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Counting in Occitan

Language overview

Forty-two in Occitan Occitan, also known as Lenga d’òc, is a Romance language of the Gallo-Romance group spoken in southern France, Italy’s Occitan Valleys and Guardia Piemontese, Monaco, and Spain’s Val d’Aran by about 2 million speakers. It counts many dialects (including the six most important: Auvergnat, Gascon, Languedocien, Limousin, Provençal, and Vivaro-Alpine), all of them endangered, either severely or definitely. The dialect described here is the Languedocien.

Occitan numbers list

  • 1 – un
  • 2 – dos
  • 3 – tres
  • 4 – quatre
  • 5 – cinc
  • 6 – sièis
  • 7 – sèt
  • 8 – uèch
  • 9 – nòu
  • 10 – dètz
  • 11 – onze
  • 12 – dotze
  • 13 – tretze
  • 14 – catòrze
  • 15 – quinze
  • 16 – setze
  • 17 – dètz-e-sèt
  • 18 – dètz-e-uèch
  • 19 – dètz-e-nòu
  • 20 – vint
  • 30 – trenta
  • 40 – quaranta
  • 50 – cinquanta
  • 60 – seissanta
  • 70 – setanta
  • 80 – ochanta
  • 90 – nonanta
  • 100 – cent
  • 1,000 – mila
  • one million – un milion
  • one billion – un miliard

Occitan numbering rules

Now that you’ve had a gist of the most useful numbers, let’s move to the writing rules for the tens, the compound numbers, and why not the hundreds, the thousands and beyond (if possible).

  • Digits and numbers from zero to sixteen are specific words, namely zèro [0], un [1] (una in its feminine form), dos [2] (doás in its feminine form), tres [3], quatre [4], cinc [5], sièis [6], sèt [7], uèch [8], nòu [9], dètz [10], onze [11], dotze [12], tretze [13], catòrze [14], quinze [15], and setze [16]. Seventeen to twenty-nine are regular numbers, i.e. named after the ten (or the twenty) and the digit, linked with a dashed e (and): dètz-e-sèt [10 and 7], dètz-e-uèch [10 and 8], dètz-e-nòu [10 and 9]… vint-e-nòu [20 and 9].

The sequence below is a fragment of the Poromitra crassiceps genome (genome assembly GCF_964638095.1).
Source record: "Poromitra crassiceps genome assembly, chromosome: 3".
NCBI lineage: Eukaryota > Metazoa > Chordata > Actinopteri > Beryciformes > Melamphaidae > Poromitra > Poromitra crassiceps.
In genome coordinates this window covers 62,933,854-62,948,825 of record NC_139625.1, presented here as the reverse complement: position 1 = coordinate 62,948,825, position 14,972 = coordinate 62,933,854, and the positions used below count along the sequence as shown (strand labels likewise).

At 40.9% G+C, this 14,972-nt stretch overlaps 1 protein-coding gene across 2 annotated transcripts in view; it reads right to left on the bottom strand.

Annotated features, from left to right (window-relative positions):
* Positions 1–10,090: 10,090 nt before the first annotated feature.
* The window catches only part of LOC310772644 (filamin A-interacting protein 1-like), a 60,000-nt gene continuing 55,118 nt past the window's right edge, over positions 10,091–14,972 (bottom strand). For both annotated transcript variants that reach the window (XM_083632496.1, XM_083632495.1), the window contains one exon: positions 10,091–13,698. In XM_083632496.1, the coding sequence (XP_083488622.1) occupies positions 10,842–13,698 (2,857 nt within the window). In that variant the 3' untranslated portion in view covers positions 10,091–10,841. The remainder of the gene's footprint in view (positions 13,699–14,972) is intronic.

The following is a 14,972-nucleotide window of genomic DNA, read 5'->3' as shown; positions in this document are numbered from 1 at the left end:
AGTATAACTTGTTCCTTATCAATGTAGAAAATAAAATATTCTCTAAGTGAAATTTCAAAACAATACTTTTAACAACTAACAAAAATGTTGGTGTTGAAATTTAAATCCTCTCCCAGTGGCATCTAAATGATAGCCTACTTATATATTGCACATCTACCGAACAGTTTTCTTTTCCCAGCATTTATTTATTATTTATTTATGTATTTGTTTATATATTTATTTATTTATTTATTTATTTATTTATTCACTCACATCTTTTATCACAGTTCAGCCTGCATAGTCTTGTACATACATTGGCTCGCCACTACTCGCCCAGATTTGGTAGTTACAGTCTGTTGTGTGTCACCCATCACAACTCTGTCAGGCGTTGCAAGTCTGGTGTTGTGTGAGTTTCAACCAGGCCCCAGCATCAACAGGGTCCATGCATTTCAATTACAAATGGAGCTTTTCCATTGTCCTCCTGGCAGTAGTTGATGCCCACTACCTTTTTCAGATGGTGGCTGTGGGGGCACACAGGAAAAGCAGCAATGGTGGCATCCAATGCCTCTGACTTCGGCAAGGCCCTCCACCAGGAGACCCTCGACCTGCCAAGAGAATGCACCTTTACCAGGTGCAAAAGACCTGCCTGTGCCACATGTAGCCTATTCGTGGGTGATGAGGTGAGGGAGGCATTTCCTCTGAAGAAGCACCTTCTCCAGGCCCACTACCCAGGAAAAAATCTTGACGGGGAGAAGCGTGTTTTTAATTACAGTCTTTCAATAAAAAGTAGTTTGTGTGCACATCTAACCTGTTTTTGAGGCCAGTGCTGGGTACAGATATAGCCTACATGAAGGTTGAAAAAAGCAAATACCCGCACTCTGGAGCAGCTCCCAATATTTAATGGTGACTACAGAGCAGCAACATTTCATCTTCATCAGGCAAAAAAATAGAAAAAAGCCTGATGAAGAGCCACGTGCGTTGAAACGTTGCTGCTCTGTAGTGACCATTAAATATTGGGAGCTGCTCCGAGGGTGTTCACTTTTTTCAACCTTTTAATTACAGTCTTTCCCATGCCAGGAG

• The tens have specific names based on the multiplier digits roots except for ten and twenty: dètz [10], vint [20], trenta [30], quaranta [40], cinquanta [50], seissanta [60], setanta [70], ochenta [80], and nonanta [90].
  • Compound numbers above thirty are formed by stating the ten, than the digit separated with a space (e.g.: cinquanta sèt [57], nonanta nòu [99]).
  • Hundreds are formed by stating the multiplier digit before the word for hundred (cent, cents in plural), except for one hundred itself: cent [100], dos cents [200], tres cents [300], quatre cents [400], cinc cents [500], sièis cents [600], sèt cents [700], uèch cents [800], and nòu cents [900].
  • Thousands are formed by stating the multiplier digit before the word for hundred (mila), except for one thousand itself: mila [1,000], dos mila [2,000], tres mila [3,000], quatre mila [4,000], cinc mila [5,000], sièis mila [6,000], sèt mila [7,000], uèch mila [8,000], and nòu mila [9,000].
  • The word for million (106) is milion (plural milions), and the word for billion (109) is miliard (plural miliards).

Write a number in full in Occitan

Let’s move now to the practice of the numbering rules in Occitan. Will you guess how to write a number in full? Enter a number and try to write it down in your head, or maybe on a piece of paper, before displaying the result.

Books

L’Occitan Sans Peine L’Occitan Sans Peine
by , editors Assimil (2003)
[Amazon.com Amazon.com]

Source

Romance languages

Asturian, Catalan, Corsican, Eonavian, French, Friulian, Galician, Gallo, Italian, Jèrriais, Ladin, Latin, Lombard (Milanese), Occitan, Picard, Portuguese (Brazil), Portuguese (Portugal), Proto-Indo-European, Romansh, Sardinian, Spanish, and Venetian.

Other supported languages

As the other currently supported languages are too numerous to list extensively here, please select a language from the full list of supported languages.

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